What is a bicep spider curl? (A bodybuilding guide)

What is a bicep spider curl?

What is a bicep spider curl?

The bicep spider curl is a resistance exercise that targets the bicep muscles in the upper arm. Whereas most curling exercises focus on the long head of the bicep, the dumbbell spider curl targets the inner, shorter head. 

The longer, outer head may provide the bicep 'peak' that many bodybuilders chase, but the inner head gives the biceps a rounded look. 

If you want to add size to your biceps and overall strength to your arms, include dumbbell spider curls in your routine. They are great to superset with incline dumbbell curls or drag curls for a fuller, rounder bicep.

Which muscles do spider curls target?

The primary target muscle is the short bicep head. Other muscles are involved with the motion, but the short head is the primary target and the main focus. The diagram below shows the secondary and stabiliser muscles that are also engaged.

How to do a dumbbell spider curl

As you can see from the diagram, dumbbell spider curls also activate muscles in the forearm making them a great exercise for upper arm growth and lower arm thickness.

By using the bench as a support, you do not need to worry about using your core or back muscles as stabilisers. Gravity makes sure that your arms stay in a fixed position so your shoulders are also kept out of the equation.

How to perform a dumbbell spider curl for bigger biceps

To perform spider curls you will need a sit-up bench or an incline dumbbell bench set to around 45 degrees and a pair of dumbbells. If you do not have dumbbells, you can use an EZ bar or a cable machine with an EZ bar attachment. 

  1. Set your bench at 45-60 degrees and lay on your front with your arms hanging down. Pick up your dumbbells and hold them with your palms facing away from you. 
  2. Take a deep breath and on exhale slowly curl the dumbbells towards your shoulders, keeping your upper arm in a fixed position.
  3. At the top of the motion, hold the dumbbells and squeeze the bicep for a couple of seconds before slowly lowering. the weight. 
  4. Repeat for the required number of reps.
Be sure to use a light weight for this exercise and focus on a slow, controlled movement. It is a hard exercise to do with a heavy weight and the biceps tend to respond better to quality, low weight reps. 

At the top of each movement, when you have curled the bar up and are holding the position, squeeze the bicep and try to feel the connection with the muscle.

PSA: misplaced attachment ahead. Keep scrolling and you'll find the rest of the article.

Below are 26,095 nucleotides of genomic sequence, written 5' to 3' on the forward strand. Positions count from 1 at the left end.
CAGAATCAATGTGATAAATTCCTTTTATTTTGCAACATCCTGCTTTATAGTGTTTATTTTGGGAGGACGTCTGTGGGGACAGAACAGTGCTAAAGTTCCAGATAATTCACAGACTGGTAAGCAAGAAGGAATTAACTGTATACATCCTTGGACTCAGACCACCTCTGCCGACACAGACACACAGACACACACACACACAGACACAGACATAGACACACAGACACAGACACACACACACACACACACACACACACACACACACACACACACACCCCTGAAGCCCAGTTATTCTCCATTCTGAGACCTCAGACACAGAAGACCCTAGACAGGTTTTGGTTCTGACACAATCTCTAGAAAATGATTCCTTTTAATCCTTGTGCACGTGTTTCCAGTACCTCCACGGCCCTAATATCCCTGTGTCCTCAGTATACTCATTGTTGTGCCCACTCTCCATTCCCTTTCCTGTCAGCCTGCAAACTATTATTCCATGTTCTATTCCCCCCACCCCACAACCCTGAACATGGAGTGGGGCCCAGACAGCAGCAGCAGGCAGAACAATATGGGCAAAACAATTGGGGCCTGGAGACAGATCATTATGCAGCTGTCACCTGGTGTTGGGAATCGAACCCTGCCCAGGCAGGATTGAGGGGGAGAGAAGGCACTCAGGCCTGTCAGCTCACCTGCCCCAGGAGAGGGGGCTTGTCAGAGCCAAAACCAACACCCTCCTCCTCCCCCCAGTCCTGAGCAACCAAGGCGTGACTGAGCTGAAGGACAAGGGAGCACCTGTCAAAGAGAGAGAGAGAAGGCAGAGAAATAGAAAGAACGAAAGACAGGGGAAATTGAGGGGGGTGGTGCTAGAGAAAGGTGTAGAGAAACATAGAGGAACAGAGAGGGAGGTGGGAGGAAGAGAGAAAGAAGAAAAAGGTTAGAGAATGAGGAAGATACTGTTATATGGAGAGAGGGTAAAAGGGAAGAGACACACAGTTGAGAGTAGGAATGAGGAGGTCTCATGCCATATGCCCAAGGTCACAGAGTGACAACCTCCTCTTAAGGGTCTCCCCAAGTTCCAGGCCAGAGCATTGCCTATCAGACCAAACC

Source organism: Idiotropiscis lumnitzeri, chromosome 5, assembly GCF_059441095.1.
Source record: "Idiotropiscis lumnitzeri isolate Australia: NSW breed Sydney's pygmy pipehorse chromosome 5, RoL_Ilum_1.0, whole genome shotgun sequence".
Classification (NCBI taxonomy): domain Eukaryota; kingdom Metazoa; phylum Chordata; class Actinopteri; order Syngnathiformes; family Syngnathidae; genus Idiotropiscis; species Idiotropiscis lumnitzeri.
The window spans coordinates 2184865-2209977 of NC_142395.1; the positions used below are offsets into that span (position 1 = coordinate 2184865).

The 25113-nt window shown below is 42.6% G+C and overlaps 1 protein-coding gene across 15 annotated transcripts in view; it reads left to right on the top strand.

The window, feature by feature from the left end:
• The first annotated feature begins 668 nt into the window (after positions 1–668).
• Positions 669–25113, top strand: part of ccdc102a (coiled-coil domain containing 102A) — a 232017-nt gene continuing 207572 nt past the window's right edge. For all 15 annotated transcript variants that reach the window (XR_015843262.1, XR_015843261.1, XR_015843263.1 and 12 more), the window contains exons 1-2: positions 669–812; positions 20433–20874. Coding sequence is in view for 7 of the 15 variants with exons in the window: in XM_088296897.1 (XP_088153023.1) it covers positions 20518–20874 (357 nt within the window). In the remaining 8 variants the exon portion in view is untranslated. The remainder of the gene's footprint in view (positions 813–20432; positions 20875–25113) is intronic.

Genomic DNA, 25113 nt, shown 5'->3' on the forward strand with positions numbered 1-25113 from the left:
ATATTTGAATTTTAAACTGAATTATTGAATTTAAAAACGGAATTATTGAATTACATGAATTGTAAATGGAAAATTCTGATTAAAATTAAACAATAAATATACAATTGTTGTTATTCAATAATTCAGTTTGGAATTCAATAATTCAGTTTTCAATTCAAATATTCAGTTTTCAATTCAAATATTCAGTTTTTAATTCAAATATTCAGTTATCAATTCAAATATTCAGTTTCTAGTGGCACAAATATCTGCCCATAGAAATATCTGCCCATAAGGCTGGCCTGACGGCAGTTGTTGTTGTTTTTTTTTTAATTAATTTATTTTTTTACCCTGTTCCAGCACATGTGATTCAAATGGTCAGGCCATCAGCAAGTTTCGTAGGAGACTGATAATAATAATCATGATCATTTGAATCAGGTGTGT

By doing this and lowering the bar back down very slowly, you will be maximising time under tension and really fatiguing the biceps. This will, in turn, cause micro-tears in the muscle and force adaptation. 

Spider curl vs. regular bicep curl

With the regular curl, you start with your arm at your side and then you curl until your elbow gets tight. You use the same muscle (the biceps) for the whole lift, which is good because it's doing the heavy lifting. 

There's less potential for injury and less risk of overuse in the biceps muscle. Plus, people who are strong can lift more weight when using this exercise. 

Spider curls are done by putting one hand supine and then bridging up and pulling under with the other arm; they don't require too much upper body stability so someone with bad shoulders or who is out of shape could do it as well. 

They also work more muscles than just the biceps so you can work out more efficiently in less time (compared to regular curls).

In conclusion, if you are just trying to isolate the biceps for hypertrophy, spider curls are the best option. If you are looking to develop the biceps for endurance and strength, perhaps go heavier with some regular curls. 

Variations to the spider curl

Cable spider curl

The cable spider curl is performed in the same way as the dumbbell spider curl but with the cable machine providing resistance. You will need to wheel the ab bench or incline dumbbell bench over to the cable machine and set the pin to a low starting point. It is easier to use an EZ bar attachment than a straight bar as it allows a neutral grip at full stretch. 

As with the dumbbell curls, make sure you start with a low weight and are fully warmed up. 

Barbell Spider curl

A barbell will be just as effective as a dumbbell or cables for a spider curl. It is advisable again to use an EZ bar as a straight bar may cause over-rotation of the wrists, especially if using a narrow grip. 

Simply follow the steps for the dumbbell curl as listed above, but use the barbell for resistance instead.

Advantages of spider curls

Spider curls are great for building a fuller, rounder bicep. The bicep is under tension throughout the movement and is fully stretched allowing for a great range of motion. 

The other advantage is the pump! By lying on your front and hanging your shoulders over the edge, you are restricting the blood flow to your arms, allowing for a great pump. This makes the spider curl a great finisher for your bicep routine.


We can conclude that spider curls are a great movement for developing the biceps and forearms by hitting them from an angle that not many other bicep exercises do. Adding variety to your arm training with spider curls, drag curls and reverse grip curls is a great way to promote hypertrophy and get the maximum gains.

We hope that you have found this article informative. If you are looking for a FREE hypertrophy bodybuilding program, check out our HyperGrowth training strategy. It is a scientifically-backed training split that places emphasis on high-frequency training for muscles that recover quickly. Click here to view the free HyperGrowth training split

What is a bicep spider curl alternative?

Hammer Curls

Barbell Curls

Preacher Curls

Drag Curls

Incline Dumbbell Curls

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